Biochemical Journal

Research article

Interleukin 1 induces hypoxia-inducible factor 1 in human gingival and synovial fibroblasts

Ruth D. THORNTON, Pamela LANE, Ruth C. BORGHAEI, Elizabeth A. PEASE, Jaime CARO, Eugene MOCHAN


Rheumatoid arthritis and periodontitis are inflammatory diseases modulated by proinflammatory cytokines [e.g. interleukin (IL-1) 1 and tumour necrosis factor α], which activate local fibroblasts to do the following: (1) proliferate, (2) induce gene expression and (3) produce destructive metalloproteinases. Hypoxia-inducible factor 1 (HIF-1) is a heterodimeric transcription factor (composed of HIF-1α and HIF-1β/aryl hydrocarbon receptor nuclear transporter) that is modulated by hypoxia. HIF-1 binds to and induces several genes containing an HIF-1 consensus-binding site, including vascular endothelial growth factor and several glycolytic enzymes. Through differential screening of a human synovial fibroblast cDNA library, we identified HIF-1α as a clone up-regulated by IL-1. The mRNA for HIF-1α subunit was increased 3–4-fold by Northern blot analysis after cells had been incubated for 3h in the presence of IL-1. In addition, IL-1 increased the binding of the heterodimer HIF-1 to the HIF consensus sequence. These results suggest that HIF-1 might have a role in inflammation, possibly in attempting to re-establish homoeostasis.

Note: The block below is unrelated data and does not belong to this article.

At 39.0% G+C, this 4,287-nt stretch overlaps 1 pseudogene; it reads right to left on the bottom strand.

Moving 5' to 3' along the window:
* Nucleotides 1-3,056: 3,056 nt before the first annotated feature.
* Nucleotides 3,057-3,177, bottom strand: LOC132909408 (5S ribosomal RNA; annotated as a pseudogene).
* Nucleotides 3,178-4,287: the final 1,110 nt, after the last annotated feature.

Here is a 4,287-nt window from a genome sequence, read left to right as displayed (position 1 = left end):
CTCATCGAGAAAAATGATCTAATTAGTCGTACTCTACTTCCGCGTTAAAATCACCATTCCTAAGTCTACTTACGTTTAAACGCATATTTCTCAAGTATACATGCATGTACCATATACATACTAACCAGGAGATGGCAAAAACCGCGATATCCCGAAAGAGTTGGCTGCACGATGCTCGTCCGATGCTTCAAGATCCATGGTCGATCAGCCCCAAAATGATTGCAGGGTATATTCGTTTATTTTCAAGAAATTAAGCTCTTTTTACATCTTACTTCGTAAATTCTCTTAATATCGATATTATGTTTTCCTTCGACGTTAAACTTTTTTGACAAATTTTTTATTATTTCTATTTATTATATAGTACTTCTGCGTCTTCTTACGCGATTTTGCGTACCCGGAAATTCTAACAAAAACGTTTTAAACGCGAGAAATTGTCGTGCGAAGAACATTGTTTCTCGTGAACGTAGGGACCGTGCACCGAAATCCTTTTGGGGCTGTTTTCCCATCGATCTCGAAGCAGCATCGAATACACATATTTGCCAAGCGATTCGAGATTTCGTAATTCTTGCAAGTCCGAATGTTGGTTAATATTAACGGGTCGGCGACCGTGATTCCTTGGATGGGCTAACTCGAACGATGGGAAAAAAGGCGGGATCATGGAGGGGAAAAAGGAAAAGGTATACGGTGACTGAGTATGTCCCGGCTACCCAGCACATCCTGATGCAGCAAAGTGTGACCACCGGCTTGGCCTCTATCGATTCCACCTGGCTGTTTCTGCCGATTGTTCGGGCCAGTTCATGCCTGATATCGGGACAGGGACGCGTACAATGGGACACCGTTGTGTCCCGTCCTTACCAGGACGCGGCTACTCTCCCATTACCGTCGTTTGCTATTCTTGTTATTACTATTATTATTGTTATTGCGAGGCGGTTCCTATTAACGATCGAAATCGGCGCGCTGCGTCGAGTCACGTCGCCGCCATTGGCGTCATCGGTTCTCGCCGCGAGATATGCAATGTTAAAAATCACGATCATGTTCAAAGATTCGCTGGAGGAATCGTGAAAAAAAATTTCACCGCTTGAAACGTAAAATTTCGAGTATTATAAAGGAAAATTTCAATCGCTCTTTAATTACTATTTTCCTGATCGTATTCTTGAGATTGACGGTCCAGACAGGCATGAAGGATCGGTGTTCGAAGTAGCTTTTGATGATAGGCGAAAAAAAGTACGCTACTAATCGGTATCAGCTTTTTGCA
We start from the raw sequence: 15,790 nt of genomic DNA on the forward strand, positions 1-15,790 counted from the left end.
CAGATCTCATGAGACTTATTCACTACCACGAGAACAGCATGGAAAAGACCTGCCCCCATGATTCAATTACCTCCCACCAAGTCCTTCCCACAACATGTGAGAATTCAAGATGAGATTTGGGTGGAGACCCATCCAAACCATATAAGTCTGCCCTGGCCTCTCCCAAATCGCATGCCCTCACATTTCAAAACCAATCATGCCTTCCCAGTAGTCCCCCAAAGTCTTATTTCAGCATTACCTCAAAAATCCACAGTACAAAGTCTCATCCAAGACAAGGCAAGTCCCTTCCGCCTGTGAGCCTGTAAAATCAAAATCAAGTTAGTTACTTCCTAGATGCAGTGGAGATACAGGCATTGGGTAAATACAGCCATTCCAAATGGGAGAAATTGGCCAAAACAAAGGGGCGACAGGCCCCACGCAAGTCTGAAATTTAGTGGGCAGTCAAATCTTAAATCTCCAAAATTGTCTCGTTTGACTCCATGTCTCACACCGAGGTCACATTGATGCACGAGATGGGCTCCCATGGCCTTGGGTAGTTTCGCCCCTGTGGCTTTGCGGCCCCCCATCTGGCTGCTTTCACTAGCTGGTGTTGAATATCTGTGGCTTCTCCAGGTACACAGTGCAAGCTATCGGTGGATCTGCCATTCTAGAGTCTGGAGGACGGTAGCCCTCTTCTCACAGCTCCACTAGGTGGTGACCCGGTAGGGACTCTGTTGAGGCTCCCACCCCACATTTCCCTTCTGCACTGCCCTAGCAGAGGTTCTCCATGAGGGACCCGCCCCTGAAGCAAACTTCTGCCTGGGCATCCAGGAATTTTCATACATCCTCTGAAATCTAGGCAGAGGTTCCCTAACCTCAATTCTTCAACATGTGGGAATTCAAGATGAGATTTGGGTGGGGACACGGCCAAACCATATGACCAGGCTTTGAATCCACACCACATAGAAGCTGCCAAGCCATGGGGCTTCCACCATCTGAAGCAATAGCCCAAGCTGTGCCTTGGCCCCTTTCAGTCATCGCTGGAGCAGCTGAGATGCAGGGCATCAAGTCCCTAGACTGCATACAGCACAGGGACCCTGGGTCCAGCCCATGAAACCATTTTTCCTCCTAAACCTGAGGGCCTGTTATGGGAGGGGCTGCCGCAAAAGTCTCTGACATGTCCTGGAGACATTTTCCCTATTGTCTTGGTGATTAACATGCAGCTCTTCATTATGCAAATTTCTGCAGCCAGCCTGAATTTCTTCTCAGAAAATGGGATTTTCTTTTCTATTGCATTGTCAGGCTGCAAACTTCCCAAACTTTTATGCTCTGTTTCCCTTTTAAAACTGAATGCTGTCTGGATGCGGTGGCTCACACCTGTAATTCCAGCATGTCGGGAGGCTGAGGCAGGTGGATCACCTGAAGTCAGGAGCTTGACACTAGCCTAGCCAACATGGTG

• periodontitis
  • proinflammatory cytokines
  • rheumatoid arthritis